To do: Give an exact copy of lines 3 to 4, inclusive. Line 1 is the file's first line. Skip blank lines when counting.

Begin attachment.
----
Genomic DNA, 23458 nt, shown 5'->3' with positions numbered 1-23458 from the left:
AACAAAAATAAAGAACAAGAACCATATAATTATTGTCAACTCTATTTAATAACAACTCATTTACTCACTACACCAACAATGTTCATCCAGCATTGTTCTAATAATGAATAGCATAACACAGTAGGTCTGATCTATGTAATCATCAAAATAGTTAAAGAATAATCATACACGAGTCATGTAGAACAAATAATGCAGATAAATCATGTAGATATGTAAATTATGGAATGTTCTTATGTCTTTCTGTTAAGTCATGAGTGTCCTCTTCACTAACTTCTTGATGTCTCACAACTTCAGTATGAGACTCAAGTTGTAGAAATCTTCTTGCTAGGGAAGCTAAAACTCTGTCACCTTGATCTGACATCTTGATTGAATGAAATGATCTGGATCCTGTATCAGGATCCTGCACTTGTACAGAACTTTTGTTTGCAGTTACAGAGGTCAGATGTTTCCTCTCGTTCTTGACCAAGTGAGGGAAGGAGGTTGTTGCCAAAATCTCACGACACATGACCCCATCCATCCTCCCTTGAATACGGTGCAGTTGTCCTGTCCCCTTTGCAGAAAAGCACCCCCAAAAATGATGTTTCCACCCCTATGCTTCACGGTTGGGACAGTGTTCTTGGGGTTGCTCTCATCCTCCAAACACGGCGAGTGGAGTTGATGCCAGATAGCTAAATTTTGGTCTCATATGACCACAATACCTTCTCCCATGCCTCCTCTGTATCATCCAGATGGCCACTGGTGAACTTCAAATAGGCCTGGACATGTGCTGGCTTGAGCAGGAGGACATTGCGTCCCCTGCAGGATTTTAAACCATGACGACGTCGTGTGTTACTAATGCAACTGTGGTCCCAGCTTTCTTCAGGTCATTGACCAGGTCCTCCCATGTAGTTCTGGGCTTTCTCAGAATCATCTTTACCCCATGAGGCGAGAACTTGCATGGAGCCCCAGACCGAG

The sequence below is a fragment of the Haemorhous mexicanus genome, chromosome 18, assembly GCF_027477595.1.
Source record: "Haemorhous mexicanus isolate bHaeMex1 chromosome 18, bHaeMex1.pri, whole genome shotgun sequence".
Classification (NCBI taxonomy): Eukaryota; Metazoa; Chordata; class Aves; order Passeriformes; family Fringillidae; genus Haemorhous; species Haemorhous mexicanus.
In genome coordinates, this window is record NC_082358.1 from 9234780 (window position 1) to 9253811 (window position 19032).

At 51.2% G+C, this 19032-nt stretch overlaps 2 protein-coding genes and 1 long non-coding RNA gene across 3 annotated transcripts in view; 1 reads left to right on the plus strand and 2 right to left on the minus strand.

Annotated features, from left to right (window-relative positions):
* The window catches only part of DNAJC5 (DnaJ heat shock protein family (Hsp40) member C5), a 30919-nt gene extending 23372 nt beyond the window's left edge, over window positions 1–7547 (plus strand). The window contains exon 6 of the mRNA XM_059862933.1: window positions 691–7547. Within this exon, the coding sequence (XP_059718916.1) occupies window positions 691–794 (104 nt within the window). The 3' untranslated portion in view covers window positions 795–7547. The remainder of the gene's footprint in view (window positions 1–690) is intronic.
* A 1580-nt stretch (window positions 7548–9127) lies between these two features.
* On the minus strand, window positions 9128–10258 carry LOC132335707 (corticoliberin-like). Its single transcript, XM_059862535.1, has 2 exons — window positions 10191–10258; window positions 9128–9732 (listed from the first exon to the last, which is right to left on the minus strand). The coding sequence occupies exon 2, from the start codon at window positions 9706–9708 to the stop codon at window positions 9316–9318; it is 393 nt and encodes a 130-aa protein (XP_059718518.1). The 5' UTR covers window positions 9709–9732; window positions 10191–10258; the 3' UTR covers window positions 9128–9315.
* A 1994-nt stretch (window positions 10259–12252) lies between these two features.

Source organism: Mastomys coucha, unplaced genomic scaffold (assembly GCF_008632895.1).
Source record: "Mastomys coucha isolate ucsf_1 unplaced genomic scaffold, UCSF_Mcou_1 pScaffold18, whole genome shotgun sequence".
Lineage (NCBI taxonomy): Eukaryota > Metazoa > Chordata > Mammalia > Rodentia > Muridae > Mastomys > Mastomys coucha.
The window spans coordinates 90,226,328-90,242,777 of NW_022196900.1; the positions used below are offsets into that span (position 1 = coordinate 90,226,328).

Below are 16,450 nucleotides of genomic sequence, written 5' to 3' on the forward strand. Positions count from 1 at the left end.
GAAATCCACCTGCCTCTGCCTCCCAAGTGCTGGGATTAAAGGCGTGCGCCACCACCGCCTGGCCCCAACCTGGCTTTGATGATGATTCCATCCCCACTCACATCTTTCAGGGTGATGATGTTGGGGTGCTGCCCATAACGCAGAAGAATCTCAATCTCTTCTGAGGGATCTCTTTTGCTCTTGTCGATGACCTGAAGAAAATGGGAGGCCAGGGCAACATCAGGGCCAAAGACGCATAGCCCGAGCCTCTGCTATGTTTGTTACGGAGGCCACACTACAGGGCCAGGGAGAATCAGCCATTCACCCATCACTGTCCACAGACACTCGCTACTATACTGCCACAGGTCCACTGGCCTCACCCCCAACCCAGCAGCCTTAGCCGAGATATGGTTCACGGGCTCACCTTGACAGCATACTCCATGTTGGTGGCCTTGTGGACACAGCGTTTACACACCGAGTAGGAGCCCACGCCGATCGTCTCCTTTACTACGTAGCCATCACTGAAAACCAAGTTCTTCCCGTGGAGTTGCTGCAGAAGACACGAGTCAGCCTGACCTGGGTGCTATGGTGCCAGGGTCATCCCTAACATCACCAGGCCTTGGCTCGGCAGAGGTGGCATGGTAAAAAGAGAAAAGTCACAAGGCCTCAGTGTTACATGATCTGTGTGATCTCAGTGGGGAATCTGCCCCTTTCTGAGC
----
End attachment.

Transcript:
The sequence below is a fragment of the Haemorhous mexicanus genome, chromosome 18, assembly GCF_027477595.1.
Source record: "Haemorhous mexicanus isolate bHaeMex1 chromosome 18, bHaeMex1.pri, whole genome shotgun sequence".